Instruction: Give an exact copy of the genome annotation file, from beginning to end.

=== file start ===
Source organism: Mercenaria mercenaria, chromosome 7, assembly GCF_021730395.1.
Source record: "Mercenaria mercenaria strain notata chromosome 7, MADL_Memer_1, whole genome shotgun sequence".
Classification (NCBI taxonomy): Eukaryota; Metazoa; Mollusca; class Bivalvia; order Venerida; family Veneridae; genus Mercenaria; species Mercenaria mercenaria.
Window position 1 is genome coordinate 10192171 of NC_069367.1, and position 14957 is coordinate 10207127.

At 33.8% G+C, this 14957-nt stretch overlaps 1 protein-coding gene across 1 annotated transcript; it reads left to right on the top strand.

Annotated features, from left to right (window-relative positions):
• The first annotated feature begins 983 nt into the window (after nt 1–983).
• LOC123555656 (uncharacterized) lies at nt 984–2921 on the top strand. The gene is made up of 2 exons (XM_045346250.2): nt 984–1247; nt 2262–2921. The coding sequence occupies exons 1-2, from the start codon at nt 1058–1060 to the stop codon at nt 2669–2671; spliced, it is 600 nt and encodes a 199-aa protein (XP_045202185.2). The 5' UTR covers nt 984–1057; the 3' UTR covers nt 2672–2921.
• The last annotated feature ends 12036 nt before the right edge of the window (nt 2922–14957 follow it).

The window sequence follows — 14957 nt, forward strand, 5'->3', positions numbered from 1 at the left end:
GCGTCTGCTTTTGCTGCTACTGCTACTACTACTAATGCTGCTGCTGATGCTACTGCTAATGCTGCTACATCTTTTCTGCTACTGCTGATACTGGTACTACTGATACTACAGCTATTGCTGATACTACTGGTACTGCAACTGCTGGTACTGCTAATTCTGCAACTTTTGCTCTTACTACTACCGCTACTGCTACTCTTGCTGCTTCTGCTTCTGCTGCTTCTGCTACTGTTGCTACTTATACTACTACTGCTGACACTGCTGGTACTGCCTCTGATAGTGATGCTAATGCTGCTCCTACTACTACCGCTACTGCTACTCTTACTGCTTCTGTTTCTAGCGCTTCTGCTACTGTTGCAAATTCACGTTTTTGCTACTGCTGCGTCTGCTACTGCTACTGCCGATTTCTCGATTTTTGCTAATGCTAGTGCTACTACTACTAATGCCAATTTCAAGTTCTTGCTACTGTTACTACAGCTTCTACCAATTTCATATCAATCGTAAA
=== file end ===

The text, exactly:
Source organism: Mercenaria mercenaria, chromosome 7, assembly GCF_021730395.1.
Source record: "Mercenaria mercenaria strain notata chromosome 7, MADL_Memer_1, whole genome shotgun sequence".
Classification (NCBI taxonomy): Eukaryota; Metazoa; Mollusca; class Bivalvia; order Venerida; family Veneridae; genus Mercenaria; species Mercenaria mercenaria.
Window position 1 is genome coordinate 10192171 of NC_069367.1, and position 14957 is coordinate 10207127.

At 33.8% G+C, this 14957-nt stretch overlaps 1 protein-coding gene across 1 annotated transcript; it reads left to right on the top strand.

Annotated features, from left to right (window-relative positions):
• The first annotated feature begins 983 nt into the window (after nt 1–983).
• LOC123555656 (uncharacterized) lies at nt 984–2921 on the top strand. The gene is made up of 2 exons (XM_045346250.2): nt 984–1247; nt 2262–2921. The coding sequence occupies exons 1-2, from the start codon at nt 1058–1060 to the stop codon at nt 2669–2671; spliced, it is 600 nt and encodes a 199-aa protein (XP_045202185.2). The 5' UTR covers nt 984–1057; the 3' UTR covers nt 2672–2921.
• The last annotated feature ends 12036 nt before the right edge of the window (nt 2922–14957 follow it).

The window sequence follows — 14957 nt, forward strand, 5'->3', positions numbered from 1 at the left end:
GCGTCTGCTTTTGCTGCTACTGCTACTACTACTAATGCTGCTGCTGATGCTACTGCTAATGCTGCTACATCTTTTCTGCTACTGCTGATACTGGTACTACTGATACTACAGCTATTGCTGATACTACTGGTACTGCAACTGCTGGTACTGCTAATTCTGCAACTTTTGCTCTTACTACTACCGCTACTGCTACTCTTGCTGCTTCTGCTTCTGCTGCTTCTGCTACTGTTGCTACTTATACTACTACTGCTGACACTGCTGGTACTGCCTCTGATAGTGATGCTAATGCTGCTCCTACTACTACCGCTACTGCTACTCTTACTGCTTCTGTTTCTAGCGCTTCTGCTACTGTTGCAAATTCACGTTTTTGCTACTGCTGCGTCTGCTACTGCTACTGCCGATTTCTCGATTTTTGCTAATGCTAGTGCTACTACTACTAATGCCAATTTCAAGTTCTTGCTACTGTTACTACAGCTTCTACCAATTTCATATCAATCGTAAA